Welcome to our plot!

I'm Hazel, and in Nov 2006 my friend Jane and I took on a half plot at Hill Allotments, Sutton Coldfield - we want the satisfaction of growing and eating our own fruit and veg, and to improve our diet (and fitness!).

This is the story of what happened next...........

Saturday, September 19, 2009

Making Edges & Marrow Cream

Although I did get a lot done today at the Hill, I did spend an awful long time doing it.

I wanted to make some headway with that side of the plot by neighbour Ted (where I plan to put in beds for the permanent crops & fruit) which is getting pretty shabby & overgrown. Although I can't put these beds in until all of the existing beds are shorted to their new 16' length, there is still work to be done in that area.

First off was to get rid of the next gooseberry bush - there were five of these altogether & with two down (& scratches healed!) I took the fork to the next in line.

At that point the lady from the stables arrived with a trailerful of horse muck, we chatted as we unloaded the bags from the trailer, & I picked some sweetcorn cobs for her to take. "Well, this takes me back!" she laughed "when I lived in Bermuda they cooked corn cobs at the side of the road - wonderful!"

Just as I was wondering why the devil she had moved back here, Woodchipping Paul arrived & so I helped him to empty the manure bags into the skip, keeping half a dozen to put on my own compost heap. A good - if mucky - workout.

Back with the gooseberry bush, disaster struck when I gave the fork one heft too many, & the shaft broke. Fortunately it was the 'spare' fork with the uncomfortable handle & wonky tines which seemed to arrive with the plot - the trusty Spear & Jackson stainless steel fork made a rather better job it, admittedly after a great deal of effort.

I then set about pruning the currant bushes - not sure quite how this was supposed to go, but ended up with an 'open goblet' shape on each one when I finished, so I was happy with that. Finally I whacked the whole area over with a spade and rake to level. Much better.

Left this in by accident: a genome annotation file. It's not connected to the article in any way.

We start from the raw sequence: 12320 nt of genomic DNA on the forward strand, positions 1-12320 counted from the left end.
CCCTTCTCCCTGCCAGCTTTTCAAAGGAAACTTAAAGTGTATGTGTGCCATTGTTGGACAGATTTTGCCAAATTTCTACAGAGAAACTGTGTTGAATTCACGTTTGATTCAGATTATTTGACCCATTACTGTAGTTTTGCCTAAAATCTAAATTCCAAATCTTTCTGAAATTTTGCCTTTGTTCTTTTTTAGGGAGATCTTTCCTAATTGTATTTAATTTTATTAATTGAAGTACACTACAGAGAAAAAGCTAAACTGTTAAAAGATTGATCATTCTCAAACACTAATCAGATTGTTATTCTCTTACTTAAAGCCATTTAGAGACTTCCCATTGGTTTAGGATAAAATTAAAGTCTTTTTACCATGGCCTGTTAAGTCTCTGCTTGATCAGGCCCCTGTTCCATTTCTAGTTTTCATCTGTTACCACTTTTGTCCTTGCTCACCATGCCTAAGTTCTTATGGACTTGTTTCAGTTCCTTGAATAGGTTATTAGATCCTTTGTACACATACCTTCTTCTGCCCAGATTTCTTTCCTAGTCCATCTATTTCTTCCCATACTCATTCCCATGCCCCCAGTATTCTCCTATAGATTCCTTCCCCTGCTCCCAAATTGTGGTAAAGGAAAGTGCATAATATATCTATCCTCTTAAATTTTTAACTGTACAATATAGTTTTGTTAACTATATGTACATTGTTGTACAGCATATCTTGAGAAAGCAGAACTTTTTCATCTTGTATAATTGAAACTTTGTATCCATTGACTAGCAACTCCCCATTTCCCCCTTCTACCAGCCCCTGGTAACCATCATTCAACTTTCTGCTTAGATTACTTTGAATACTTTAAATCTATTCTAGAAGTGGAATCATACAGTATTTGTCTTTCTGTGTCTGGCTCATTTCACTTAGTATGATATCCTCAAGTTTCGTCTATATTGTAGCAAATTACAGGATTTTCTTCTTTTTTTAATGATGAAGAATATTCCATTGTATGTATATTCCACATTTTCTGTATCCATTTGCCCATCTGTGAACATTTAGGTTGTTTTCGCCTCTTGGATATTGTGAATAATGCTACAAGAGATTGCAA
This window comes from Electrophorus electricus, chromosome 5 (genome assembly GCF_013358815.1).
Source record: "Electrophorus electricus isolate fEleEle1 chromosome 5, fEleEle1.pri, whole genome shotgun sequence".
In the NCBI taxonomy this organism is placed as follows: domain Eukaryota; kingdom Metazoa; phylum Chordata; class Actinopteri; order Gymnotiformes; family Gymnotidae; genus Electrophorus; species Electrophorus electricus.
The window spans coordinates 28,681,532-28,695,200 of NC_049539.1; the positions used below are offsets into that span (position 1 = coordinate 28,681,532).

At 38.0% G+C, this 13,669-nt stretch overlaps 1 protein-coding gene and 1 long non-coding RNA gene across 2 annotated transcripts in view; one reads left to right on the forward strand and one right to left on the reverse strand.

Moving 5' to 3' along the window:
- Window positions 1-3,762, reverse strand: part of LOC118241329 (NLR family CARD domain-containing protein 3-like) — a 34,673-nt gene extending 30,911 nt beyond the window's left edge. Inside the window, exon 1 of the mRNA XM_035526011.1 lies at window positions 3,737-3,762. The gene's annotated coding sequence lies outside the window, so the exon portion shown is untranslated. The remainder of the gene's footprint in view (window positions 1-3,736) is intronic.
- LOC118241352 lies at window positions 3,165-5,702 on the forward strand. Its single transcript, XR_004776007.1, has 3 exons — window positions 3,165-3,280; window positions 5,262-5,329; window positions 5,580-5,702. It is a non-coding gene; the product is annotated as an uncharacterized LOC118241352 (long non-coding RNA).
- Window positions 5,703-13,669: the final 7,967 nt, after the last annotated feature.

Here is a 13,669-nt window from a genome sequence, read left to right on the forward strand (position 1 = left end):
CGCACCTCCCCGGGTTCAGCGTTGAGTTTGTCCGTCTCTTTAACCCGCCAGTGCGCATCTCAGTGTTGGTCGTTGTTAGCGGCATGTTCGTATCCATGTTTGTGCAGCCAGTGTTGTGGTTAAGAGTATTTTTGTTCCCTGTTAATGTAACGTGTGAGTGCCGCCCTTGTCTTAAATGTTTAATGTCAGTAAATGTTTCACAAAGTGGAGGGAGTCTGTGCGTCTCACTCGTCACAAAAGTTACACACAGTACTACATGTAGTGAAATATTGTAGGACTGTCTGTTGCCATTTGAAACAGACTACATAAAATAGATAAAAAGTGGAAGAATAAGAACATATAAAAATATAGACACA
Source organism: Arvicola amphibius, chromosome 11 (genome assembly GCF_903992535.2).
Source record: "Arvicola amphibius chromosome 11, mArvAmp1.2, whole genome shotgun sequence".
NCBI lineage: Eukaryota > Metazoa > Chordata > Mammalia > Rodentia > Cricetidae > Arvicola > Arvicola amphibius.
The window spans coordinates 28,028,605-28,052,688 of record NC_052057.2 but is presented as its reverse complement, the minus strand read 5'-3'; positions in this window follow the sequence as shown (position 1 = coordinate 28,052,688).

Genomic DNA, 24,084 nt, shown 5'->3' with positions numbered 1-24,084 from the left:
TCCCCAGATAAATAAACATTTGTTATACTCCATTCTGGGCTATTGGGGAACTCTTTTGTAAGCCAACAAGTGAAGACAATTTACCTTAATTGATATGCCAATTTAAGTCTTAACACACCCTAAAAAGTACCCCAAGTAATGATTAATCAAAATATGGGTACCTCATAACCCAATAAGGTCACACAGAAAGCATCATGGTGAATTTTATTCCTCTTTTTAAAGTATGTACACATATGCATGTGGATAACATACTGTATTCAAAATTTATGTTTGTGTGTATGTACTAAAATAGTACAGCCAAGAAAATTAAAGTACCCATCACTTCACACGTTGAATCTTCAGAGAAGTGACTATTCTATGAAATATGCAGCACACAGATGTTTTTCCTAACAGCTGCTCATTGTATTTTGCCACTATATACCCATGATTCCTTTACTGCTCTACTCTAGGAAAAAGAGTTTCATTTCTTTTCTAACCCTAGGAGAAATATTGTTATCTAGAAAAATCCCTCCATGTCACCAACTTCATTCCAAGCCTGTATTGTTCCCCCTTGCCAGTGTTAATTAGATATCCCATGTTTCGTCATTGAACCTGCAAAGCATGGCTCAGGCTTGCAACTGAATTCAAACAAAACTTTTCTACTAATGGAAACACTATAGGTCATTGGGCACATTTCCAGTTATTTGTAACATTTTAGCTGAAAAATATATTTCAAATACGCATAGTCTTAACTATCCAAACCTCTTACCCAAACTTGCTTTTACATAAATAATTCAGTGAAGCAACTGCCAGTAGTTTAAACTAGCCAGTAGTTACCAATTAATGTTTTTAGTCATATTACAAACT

By this time, the compost bin was precariously full of cuttings and weeds, so I decided to call it a day, picking a SQUASH (olive), FRENCH BEANS (purple giant & dried early warwick), SWEETCORN (tender & true), CUCUMBER (burpless tasty green) & RUNNER BEANS (essex bb & reg-next-plot) to take home.

After a well needed bath, I set about making some marrow cream with the squash picked earlier - peeling, scooping out the seeds, chopping and steaming - it's supposed to be rather like lemon curd, which sounds yummy. It makes me wonder if it is so lovely, why I have never heard of it before...?


  1. Definitely the sign of a hard worker when the fork gives up the ghost!

    I know very little about growing food but 'open goblet' is definitely right for currants.

    The marrow cream sounds brilliant, and I LOVE lemon curd, Nic (Nipitinthebud) may have finally cracked what to do with all those courgettes.

  2. ...or the sign of an old & not very good quality fork! {grin}

    Slight problem with the currant bushes is that there are two redcurrant & two blackcurrant - I don't know which one is which, & I think that they may have to be treated differently...

    Will report back on the marrow cream - it's on the hob as I type!


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